If you’re thinking “that sounds great but I hate crowds,” a less-crowded option is to turn after Dream Lake towards Lake Haiyaha. This alpine lake is known for its massive boulders and large trees. In fact, some of the oldest trees in the park are said to reside there.


Even on a Rainy Day, the hike to Emerald Lake Trail offers beautiful views.


6. Alberta Falls

Another of the most popular trails is the one to Alberta Falls. This short hike from Bear Lake or Glacier Gorge Trailhead leads to an impressive waterfall. Go early in the morning to avoid the crowds.

7. The Alluvial Fan

The term “alluvial fan” was foreign to us before visiting Rocky Mountain National Park. It refers to rocks, sand, or other materials that have been deposited behind flowing water. At this particular spot, there was a flash flood when a dam broke. The fast-flowing water took out everything in its path and deposited it there once the water slowed down. Now it acts as a spacious waterfall that you can climb in and around, getting your feet (if not your whole body!) wet.

This alluvial Fan is a fun play area for both kids and adults.

8. The Visitor’s Centers

We recommend touring one or more of the visitor's centers of Rocky Mountain National Park (and of any other national parks you visit). Places you travel are much more interesting once you know what defines them. Visitor’s centers educate you on the park and give you practical information on where to go and how to get around. Not just that, but you can ask park rangers questions, kick your feet up out of the heat watching an educational film, and play with interactive exhibits that teach you what makes this park unique.

9. Long’s Peak

Long’s Peak is Rocky Mountain National Park’s only “fourteener.” For those who aren’t in the know, Colorado is famous for its fourteeners—that is, its 14,000 foot tall (or more) peaks. Many people put to hike all of Colorado’s fourtneeners on their bucket lists.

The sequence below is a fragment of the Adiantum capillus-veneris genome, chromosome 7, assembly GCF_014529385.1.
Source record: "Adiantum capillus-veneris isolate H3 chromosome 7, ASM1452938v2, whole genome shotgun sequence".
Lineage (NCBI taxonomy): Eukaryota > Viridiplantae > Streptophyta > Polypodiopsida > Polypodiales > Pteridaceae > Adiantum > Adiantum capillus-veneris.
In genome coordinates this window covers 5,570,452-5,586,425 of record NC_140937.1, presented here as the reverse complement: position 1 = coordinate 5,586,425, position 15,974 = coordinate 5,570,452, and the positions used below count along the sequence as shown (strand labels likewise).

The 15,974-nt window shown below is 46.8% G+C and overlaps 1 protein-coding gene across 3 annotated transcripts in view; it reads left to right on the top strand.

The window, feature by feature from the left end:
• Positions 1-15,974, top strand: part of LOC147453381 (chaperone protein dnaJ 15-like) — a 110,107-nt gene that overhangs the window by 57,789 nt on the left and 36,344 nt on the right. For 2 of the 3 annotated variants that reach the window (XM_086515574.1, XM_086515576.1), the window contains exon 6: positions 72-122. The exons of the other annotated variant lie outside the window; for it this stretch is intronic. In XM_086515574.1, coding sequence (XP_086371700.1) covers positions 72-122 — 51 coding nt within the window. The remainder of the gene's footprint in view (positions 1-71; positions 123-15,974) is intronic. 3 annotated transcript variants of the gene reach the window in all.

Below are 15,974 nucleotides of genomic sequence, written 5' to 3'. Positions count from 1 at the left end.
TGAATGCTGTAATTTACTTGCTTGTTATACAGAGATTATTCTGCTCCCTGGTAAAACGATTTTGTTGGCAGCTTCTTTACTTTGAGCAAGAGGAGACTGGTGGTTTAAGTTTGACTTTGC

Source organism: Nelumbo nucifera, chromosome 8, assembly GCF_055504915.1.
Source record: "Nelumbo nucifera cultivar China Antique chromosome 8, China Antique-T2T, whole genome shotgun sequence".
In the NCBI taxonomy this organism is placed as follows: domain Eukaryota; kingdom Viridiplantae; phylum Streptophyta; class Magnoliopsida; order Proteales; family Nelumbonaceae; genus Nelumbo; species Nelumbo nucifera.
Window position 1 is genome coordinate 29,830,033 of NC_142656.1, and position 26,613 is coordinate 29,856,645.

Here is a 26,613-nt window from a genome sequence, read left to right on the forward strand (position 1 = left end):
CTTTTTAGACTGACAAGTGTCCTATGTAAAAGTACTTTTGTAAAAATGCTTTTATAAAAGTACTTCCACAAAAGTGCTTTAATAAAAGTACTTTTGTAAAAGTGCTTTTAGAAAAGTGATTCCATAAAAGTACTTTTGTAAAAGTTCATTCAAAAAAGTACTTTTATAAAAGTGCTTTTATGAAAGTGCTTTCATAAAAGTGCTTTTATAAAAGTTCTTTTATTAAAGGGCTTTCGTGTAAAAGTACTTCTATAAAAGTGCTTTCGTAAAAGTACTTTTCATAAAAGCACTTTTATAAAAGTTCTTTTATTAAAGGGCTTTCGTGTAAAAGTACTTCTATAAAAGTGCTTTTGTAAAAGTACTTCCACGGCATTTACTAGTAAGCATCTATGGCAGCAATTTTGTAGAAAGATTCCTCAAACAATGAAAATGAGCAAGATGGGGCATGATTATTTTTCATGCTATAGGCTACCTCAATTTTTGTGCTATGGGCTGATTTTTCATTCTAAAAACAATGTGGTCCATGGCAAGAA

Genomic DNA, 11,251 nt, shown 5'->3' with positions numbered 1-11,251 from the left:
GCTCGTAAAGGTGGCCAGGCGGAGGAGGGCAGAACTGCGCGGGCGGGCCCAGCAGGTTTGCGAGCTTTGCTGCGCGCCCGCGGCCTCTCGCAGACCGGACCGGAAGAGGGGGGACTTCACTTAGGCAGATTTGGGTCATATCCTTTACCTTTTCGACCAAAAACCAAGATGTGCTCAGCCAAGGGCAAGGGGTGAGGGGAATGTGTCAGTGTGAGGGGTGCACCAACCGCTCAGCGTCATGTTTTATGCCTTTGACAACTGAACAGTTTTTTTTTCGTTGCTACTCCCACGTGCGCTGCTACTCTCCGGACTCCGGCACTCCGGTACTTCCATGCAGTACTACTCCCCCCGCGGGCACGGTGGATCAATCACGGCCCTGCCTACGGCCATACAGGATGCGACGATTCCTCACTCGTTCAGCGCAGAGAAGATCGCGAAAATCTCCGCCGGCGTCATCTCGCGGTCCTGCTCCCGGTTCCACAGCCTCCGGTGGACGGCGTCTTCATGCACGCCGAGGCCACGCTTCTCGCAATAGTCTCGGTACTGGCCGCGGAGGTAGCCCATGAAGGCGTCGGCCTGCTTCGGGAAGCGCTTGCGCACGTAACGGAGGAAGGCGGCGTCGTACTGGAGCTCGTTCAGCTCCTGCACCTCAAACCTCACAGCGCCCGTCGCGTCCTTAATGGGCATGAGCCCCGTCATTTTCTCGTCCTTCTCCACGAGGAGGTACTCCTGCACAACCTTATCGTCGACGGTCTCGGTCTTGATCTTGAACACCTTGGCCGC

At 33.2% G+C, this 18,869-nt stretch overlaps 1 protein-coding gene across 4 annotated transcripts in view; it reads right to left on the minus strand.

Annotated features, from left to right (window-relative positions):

Long’s Peak towers over the area at 14,259 feet high, shadowing its neighbor Mount Meeker at 13,911 feet. Visitors can see it from Mountain Overlook viewpoint and from the town of Estes Park on the edge of the national park. But if you’re wanting a wilderness view, you can also see it from Chasm Lake. Still not good enough? Make the trek to the top, braving the altitude and the elements. The only thing to remember is that Long’s Peak earns its name—the hike to the top and back clocks in at about 15 miles.

The town of Grand Lake outside of the park has its own sights to see.

10. Nearby Towns

The two entrances into Rocky Mountain National Park are flanked by towns: Grand Lake and Estes Park. Both are small, charming mountain towns with a tourist draw of their own. We recommend you explore at least one of them on your trip to Rocky Mountain National Park or choose to stay the night in one of them as you visit.

Estes Park has a pleasant downtown area with shops, restaurants, and galleries. It also features a popular tramway that leads to a viewpoint over Estes Park. Families can play mini-golf or visit the rock museum while adults with time on their hands can go to a brewery, winery, or distillery.

Miles away in Grand Lake, visitors will have a more water-based good time. Head to the marina to hire a boat on the lake or just lounge on the lakeside beach in the intense mountain sun. A few yards away, walk into the downtown area for shopping, ice cream, and cafes. One of our favorite things about Grand Lake is Rocky Mountain Repertory Theatre, a professional theatre company that does performances throughout the summer.

What is your favorite part of Rocky Mountain National Park? Let us know on social media @makeadateofit